We hadn’t intended to spend all morning and half the afternoon in Buffalo, but we found too much to do and too many roadblocks making it all take twice as long. Regardless, we had one last stop in mind before ending our Buffalo stance: a long, sunny walk along a former critical intersection in American history.
Previously on Midlife Crisis Crossover:
Every year since 1999 my wife Anne and I have taken a trip to a different part of the United States and visited attractions, wonders, and events we didn’t have back home in Indianapolis. From 1999 to 2003 we did so as best friends; from 2004 to the present, as husband and wife. Normally we’ll choose one major locale as our primary objective, drive that-a-way, and concentrate on exploring the vicinity for a few days before retreating.
We crafted this year’s itinerary with a different approach. Instead of choosing one city as a hub, we focused on one of the motifs that’s recurred through several of our trips: grave sites of Presidents of the United States of America. Our 2018 road trip would effectively have the format and feel of a video game side quest — collecting nine American Presidents across ten presidencies, four states, seven days, and 2000 miles…
In between Presidential biographies and other assorted works of historical nonfiction, Anne’s extensive library reading over the past two years included an informative narrative about the Erie Canal. One of the largest civil engineering projects in 19th-century U.S. history, the 363-mile waterway was designed to connect the Great Lakes to the Atlantic Ocean and facilitated improvements in commerce transport up through the middle of the 20th century. By the time we were born, the Canal’s purpose had largely been superseded by the later New York State Canal System and various ground corridors. Some of its former waterways no longer exist, but Anne was curious to see what’s left today at its western terminus in Buffalo.
The Buffalo River still flows today into Lake Erie, but the area around it has been transformed into Canalside — one part entertainment neighborhood, one part marine tourism, one part pretty walking paths with military memorials everywhere. Several construction projects aim to add more activities over the next two years, but for now there’s much to see. Take a ride on various watercraft, view the solemn memorials, enjoy the happy sights in between, and fight over limited seating in the precious few restaurants in the vicinity.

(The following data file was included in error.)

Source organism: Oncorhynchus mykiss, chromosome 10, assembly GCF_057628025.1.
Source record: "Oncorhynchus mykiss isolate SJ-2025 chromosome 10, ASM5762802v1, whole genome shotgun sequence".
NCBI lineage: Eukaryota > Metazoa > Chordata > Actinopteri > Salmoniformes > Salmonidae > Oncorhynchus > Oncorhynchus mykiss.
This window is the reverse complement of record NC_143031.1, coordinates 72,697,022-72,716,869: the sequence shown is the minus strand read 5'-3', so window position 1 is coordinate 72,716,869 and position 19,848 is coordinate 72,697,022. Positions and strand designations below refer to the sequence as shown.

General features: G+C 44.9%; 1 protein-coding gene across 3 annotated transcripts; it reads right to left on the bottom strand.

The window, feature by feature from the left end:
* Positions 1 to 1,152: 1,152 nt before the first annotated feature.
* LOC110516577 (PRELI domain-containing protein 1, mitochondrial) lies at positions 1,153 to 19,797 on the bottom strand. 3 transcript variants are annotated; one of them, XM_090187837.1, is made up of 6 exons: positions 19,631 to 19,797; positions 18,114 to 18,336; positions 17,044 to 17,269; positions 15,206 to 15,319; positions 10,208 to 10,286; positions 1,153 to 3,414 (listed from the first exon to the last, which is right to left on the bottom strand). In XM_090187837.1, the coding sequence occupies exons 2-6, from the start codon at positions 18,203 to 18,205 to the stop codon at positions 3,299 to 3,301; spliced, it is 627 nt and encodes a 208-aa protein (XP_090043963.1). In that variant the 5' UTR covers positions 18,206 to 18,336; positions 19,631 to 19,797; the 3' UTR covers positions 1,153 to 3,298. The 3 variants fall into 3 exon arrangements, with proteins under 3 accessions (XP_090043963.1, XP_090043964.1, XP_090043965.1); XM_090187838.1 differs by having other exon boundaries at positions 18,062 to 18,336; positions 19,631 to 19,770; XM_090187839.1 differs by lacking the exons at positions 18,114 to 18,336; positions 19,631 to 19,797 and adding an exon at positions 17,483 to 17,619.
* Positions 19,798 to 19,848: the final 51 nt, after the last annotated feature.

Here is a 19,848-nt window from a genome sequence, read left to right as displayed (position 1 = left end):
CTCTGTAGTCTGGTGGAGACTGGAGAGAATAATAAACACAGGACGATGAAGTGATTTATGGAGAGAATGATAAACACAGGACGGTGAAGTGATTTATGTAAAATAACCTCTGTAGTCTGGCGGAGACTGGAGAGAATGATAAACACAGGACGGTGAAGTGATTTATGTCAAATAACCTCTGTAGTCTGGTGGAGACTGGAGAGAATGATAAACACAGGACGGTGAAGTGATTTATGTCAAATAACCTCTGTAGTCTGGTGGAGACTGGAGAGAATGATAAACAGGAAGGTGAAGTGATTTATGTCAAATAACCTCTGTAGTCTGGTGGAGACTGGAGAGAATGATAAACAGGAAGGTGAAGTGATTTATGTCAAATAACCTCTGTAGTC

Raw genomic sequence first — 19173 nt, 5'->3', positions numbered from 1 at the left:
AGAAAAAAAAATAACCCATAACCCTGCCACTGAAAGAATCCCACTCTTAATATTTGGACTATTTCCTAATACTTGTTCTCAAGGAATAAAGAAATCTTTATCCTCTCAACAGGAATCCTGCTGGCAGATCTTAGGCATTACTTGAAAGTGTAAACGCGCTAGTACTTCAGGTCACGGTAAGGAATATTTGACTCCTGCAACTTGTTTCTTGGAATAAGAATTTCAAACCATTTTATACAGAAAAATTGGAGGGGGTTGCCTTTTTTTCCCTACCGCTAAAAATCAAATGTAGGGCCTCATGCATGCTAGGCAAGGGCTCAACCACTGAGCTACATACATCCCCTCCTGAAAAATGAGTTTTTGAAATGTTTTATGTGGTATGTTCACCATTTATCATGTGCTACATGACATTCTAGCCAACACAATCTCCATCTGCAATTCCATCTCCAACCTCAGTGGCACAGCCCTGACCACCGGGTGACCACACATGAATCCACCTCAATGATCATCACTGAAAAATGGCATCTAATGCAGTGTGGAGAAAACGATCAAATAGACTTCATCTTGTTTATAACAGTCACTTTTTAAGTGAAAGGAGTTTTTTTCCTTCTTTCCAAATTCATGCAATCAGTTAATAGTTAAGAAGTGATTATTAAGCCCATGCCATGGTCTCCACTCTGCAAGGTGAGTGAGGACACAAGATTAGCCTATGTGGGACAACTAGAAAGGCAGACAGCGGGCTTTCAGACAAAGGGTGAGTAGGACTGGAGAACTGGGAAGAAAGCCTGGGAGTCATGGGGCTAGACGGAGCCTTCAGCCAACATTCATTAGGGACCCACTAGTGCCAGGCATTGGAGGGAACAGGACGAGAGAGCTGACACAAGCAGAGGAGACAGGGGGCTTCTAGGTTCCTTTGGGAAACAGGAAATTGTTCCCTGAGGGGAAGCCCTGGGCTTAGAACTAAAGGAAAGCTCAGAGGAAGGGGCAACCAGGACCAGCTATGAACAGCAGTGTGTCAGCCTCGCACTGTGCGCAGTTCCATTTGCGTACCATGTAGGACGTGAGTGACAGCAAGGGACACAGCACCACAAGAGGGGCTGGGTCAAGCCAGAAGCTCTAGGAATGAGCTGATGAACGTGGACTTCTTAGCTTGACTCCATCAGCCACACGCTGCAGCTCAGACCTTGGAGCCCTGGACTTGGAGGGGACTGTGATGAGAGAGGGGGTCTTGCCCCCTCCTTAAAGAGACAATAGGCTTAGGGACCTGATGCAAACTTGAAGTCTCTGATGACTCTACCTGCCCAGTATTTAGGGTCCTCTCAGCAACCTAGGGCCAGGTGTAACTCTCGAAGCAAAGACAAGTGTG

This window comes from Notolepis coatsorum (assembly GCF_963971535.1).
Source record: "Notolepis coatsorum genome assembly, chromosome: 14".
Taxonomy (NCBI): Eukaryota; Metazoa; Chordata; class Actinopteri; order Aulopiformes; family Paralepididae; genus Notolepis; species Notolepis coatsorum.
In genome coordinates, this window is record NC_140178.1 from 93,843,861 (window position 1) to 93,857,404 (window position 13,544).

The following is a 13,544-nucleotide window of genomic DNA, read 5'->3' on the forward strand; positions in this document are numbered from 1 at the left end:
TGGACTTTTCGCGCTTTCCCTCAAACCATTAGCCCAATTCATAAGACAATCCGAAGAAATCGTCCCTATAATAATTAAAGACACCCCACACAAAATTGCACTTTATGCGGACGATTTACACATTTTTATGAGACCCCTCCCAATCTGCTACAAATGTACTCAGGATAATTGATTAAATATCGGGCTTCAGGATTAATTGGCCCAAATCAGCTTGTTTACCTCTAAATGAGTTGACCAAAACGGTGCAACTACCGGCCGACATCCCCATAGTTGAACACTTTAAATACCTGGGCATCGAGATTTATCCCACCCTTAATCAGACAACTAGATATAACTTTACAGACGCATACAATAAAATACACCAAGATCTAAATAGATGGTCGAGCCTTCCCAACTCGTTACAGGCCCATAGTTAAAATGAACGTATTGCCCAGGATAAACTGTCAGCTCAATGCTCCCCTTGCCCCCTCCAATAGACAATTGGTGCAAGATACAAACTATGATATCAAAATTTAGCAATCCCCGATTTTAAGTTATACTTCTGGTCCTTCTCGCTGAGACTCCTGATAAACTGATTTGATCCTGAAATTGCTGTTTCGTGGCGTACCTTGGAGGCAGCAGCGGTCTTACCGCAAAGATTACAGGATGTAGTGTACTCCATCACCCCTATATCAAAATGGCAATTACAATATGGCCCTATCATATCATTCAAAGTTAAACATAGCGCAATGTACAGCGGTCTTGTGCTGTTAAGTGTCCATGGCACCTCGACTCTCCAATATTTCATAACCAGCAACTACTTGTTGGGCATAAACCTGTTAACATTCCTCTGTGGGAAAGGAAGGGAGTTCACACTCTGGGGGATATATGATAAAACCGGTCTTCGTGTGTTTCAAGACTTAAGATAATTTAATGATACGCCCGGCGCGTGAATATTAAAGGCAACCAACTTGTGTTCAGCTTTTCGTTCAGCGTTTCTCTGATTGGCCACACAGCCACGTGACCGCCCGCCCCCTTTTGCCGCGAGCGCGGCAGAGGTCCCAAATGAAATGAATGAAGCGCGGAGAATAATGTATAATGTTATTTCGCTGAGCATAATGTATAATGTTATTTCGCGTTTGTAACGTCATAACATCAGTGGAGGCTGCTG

Once we got past the tangled traffic of the unexpected Taste of Buffalo festival, we parked in a cheap dirt lot beneath a section of the Buffalo Skyway that was partly closed off for an extensive metallic sealing project on the Skyway ceiling above. Fortunately no debris fell on us or our cars, but other families cluttered the narrow lot, dawdled at length, and made the parking process take twice as long as it should’ve. Then we got out and exercised a bit.
We had hoped to eat lunch in Canalside before leaving town, but we found far fewer restaurants than I’d hoped. The museum had its own posh cafe, but the threat of a half-hour wait for a table didn’t mesh well with our need to exit ASAP or else forfeit later afternoon plans. I’d already had to mentally cross two other stops off our to-do list and still harbored hopes of reaching our next hotel in Syracuse before midnight.
Sustenance salvation arrived courtesy of another legend with a local connection: Tim Horton.
Before his tragic death in 1974, the Canadian hockey star and restaurateur played for the Buffalo Sabres in the final two years of his career and saw them through their first trip to the NHL playoffs. I first encountered his eponymous fast-food chain (est. 1964) on our previous Buffalo stay in 2004. I hadn’t expected to see them again this year and had to smile at the serendipity with a modicum of irony. Their seating was minimal, but on this Sunday afternoon, so was their post-lunch crowd. It wasn’t fancy, but it filled a need, especially welcome after that long summertime walkabout.
To their credit, we’d been lured there by a most unusual signpost. Across the street was a statue of their founder in hockey regalia.
It was nearly 2 p.m. by the time we got back to our car. The interstate was easy to find from our tiny backwater construction-bounded parking space and took us swiftly out of town and farther east into upstate New York for our next tourist attraction — a visit to the home of a very special lady.
To be continued!
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